Undeniably, this approach creates a wider persona for Troisi and makes him a worldwide star, thanks to Martone. "If you start from his film, and pay attention to the stories he wanted to tell, you get a wider vision, and naturally see the man who was behind the films," Martone admits. "The famous sentence from Hitchcock is valid here, 'cinema is life without the boring bits' and that's why I think it's good to start with Troisi's films to talk about him -- that's how you can start getting an idea about him." Martone also credits the collaboration of Anna Pavignano, whom he didn't know personally but had always noticed her name in the credits of Troisi's film. Pavignano's presence in the film is crucial, as she takes us on a journey through Troisi's private 'papers', a set of un-collated, assorted notes that the filmmaker scribbled and kept throughout his life. One heartbreaking moment in the film is when his heart operation, in the U.S. is described through his diary. A series of single sentences, sometimes only one word, that describe better than any film or recording the anguish and agony of Troisi's illness.

Anna Pavignano by © Fabrizio Di Giulio

Pavignano also turned out to be partially responsible for another groundbreaking aspect of Troisi's cinema -- the great, fully formed women's roles featured in his films, which were roles simply not present in 1980s and 90s Italian cinema. She was his co-writer, after a brief time when they were dating, and remained his co-writer until the very last film.

Including all the films made by Troisi into his documentary was imperative for Martone but presented an expensive issue and a legal challenge to get the rights, yet the filmmaker approached his producers making it clear that he needed to be able to edit into the film all the work the comedian had made.  And obviously, the producers agreed.

"Hunger for life," Martone jokes is what draws him to a project, "which then becomes a hunger for cinema." Also for the theater, TV, documentaries, everything that feels creative for him, and while our interview is going on, he confesses that his actors are rehearsing without him, waiting for him to get back to work at the Piccolo Teatro in Milan for his production of Shakespeare's Romeo and Juliet.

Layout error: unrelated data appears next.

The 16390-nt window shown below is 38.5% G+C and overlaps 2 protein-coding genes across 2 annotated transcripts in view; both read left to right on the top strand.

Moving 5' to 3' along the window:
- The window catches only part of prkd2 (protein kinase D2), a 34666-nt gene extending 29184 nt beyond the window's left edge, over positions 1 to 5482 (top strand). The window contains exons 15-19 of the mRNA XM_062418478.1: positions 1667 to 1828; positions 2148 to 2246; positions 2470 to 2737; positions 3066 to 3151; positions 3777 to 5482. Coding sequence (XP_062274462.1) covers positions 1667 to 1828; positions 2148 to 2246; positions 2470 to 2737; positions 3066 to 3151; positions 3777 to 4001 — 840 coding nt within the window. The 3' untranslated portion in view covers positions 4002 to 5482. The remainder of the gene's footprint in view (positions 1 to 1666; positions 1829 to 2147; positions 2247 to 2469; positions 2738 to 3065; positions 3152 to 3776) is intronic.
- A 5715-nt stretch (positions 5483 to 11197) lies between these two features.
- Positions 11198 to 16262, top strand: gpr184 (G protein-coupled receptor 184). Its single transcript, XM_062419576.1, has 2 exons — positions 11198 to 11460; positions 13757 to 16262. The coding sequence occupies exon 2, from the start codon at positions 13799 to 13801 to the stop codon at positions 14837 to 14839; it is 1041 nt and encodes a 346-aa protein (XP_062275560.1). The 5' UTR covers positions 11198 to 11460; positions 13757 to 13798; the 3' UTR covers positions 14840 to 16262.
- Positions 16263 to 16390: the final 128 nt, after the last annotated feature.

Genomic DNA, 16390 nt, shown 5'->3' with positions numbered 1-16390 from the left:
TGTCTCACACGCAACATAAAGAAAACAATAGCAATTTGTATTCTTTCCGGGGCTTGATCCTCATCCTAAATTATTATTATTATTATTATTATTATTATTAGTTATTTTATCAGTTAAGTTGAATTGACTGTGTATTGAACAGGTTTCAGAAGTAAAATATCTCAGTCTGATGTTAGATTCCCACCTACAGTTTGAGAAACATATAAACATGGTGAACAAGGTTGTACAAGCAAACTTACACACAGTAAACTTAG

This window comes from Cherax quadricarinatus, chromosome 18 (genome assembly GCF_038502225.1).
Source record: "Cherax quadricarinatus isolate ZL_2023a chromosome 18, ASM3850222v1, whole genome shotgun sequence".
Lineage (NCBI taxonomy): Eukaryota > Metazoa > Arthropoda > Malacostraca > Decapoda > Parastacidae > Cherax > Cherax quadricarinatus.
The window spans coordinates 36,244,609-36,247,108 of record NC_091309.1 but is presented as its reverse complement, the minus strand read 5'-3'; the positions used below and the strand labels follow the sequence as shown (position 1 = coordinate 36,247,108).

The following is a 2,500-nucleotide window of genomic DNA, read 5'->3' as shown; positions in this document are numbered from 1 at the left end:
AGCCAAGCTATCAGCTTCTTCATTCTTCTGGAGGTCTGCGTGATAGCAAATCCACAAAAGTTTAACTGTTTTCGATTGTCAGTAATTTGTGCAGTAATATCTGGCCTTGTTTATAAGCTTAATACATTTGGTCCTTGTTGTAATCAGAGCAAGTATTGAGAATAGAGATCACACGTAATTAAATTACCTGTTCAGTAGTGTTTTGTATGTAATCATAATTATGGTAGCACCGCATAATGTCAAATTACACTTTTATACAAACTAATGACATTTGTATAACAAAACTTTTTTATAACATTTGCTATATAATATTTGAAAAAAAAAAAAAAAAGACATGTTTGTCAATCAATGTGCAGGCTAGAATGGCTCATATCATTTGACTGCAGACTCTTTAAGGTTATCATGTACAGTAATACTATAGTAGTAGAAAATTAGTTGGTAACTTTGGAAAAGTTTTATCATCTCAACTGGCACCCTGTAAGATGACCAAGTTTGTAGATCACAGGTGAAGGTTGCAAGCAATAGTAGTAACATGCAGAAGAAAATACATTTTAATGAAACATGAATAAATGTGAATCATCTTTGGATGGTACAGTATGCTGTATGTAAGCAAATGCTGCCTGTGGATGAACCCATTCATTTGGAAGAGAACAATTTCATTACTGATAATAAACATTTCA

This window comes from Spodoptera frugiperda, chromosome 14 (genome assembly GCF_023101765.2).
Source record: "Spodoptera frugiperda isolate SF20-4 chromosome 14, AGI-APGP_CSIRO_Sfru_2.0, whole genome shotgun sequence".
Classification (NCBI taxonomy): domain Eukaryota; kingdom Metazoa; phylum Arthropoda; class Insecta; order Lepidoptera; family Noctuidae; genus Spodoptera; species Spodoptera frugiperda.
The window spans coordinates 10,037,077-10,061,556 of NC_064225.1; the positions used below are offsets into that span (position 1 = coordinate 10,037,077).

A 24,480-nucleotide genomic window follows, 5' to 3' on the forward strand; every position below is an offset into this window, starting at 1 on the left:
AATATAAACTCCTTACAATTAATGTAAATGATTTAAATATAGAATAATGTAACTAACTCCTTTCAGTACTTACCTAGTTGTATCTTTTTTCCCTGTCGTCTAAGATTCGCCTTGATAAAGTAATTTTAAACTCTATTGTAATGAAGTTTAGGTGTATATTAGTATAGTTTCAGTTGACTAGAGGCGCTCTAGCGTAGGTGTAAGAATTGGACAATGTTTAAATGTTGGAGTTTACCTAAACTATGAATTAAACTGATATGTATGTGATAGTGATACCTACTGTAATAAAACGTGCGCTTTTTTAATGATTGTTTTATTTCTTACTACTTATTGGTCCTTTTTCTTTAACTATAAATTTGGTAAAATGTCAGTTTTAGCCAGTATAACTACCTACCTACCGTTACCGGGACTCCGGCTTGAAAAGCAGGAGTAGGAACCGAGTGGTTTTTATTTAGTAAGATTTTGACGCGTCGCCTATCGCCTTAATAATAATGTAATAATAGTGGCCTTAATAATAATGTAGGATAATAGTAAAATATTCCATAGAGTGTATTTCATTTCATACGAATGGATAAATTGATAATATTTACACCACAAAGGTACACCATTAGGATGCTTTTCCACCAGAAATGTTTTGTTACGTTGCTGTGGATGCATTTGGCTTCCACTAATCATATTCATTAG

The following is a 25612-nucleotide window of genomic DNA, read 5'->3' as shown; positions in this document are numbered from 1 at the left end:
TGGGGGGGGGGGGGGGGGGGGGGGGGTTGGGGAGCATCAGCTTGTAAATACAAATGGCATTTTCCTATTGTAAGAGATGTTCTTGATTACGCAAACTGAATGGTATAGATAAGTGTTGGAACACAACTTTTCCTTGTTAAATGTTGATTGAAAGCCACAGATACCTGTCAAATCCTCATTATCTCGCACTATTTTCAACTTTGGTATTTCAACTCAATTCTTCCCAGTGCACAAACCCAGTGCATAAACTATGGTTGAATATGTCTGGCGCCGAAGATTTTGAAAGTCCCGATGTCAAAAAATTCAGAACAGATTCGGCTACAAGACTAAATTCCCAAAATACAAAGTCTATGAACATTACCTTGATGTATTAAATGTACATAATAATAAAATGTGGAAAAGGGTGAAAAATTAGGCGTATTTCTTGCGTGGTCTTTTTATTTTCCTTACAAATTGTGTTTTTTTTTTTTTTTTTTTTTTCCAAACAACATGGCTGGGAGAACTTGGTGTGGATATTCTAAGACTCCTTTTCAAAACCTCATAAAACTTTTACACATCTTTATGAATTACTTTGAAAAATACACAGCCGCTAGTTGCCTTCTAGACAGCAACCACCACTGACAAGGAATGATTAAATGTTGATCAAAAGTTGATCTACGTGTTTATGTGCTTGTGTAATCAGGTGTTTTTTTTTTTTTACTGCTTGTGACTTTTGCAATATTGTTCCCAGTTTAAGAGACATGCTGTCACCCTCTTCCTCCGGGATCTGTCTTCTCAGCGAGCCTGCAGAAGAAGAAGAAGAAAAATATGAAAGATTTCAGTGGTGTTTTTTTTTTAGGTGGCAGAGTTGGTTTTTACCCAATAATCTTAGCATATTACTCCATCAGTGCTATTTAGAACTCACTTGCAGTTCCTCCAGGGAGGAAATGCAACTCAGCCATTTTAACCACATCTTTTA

In a 1995 article in Il Mattino, the Neapolitan newspaper, Martone wrote about Troisi and pointed to the actor and filmmaker's 'scandalous meekness', which he explained was scandalous "because it was so inadequate to our times." Here we are, in 2023 and this 'scandalous meekness' has become even more inappropriate for our time, so I ask Martone -- also a great example of this "improper" way to carry ourselves in modern times, without noise or fanfare -- about the reason he included the article in the documentary's press kit, as a solitary statement, in lieu of the interviews and other assorted notes we typically find in a media kit.

"Even, even more inappropriate," he jokes, "it's why I wanted to use that piece in the press kit, because when I was asked about my director's statement, I told them I would give them instead something I wrote a year after Massimo had passed way." In it, Martone confesses, "I wrote everything that eventually inspired me to make the film." In that article, Martone writes, "I have always agreed with the frequently heard comparison with Eduardo De Filippo: his acting [Troisi's] showed a unique phrasing, a quality belonging to great actors and jazz musicians alike. But I find little thought has been given to the ''cinematographic'' quality of his films, too often unappreciated, even by his town. And today, just when we are witnessing an awakening of Neapolitan cinema, he, who inspired it, is the one who is missing. Not as its father, as Massimo would reject paternal rhetoric, but as an older brother."

Paolo Sorrentino by © Fabrizio Di Giulio

One of the filmmakers who has benefitted, and openly drawn inspiration from Troisi's work, is Paolo Sorrentino, who is also featured in Martone's doc, along with screenwriter Giuseppe Bertolucci, who co-wrote Nothing Left to Do But Cry along with Troisi and Benigni, and Il Postino director Michael Radford.

Sorrentino credits the last scene in his autobiographical The Hand of God to Troisi but admits that he lacked the courage to end the film in quite the same way as him. "He always influenced me," Sorrentino admits on camera -- "in my last film he influenced me consciously," he says, doing things that reminded him of Troisi. "The ending, it's like one of his films in the 80s, a sort of sudden ending, a freeze frame -- unexpected." Ultimately, Sorrentino, who wrote to Troisi as a young man in the hope of working with him, confesses he didn't have the nerve to do a freeze frame in his film, but that, in restrospect, it would have fit in well.

Massimo Troisi left a huge void in Italian cinema and touched on so much still currently worked on and reworked in world cinema -- themes like religion, politics, human relations, the importance of the places from where we hail, and most importantly, love.

And in Mario Martone's film, we finally find the love, unabashed and without limits, that Troisi deserved. And continues to deserve for his short but meaningful time on this earth.

All images courtesy of Berlinale, used with permission.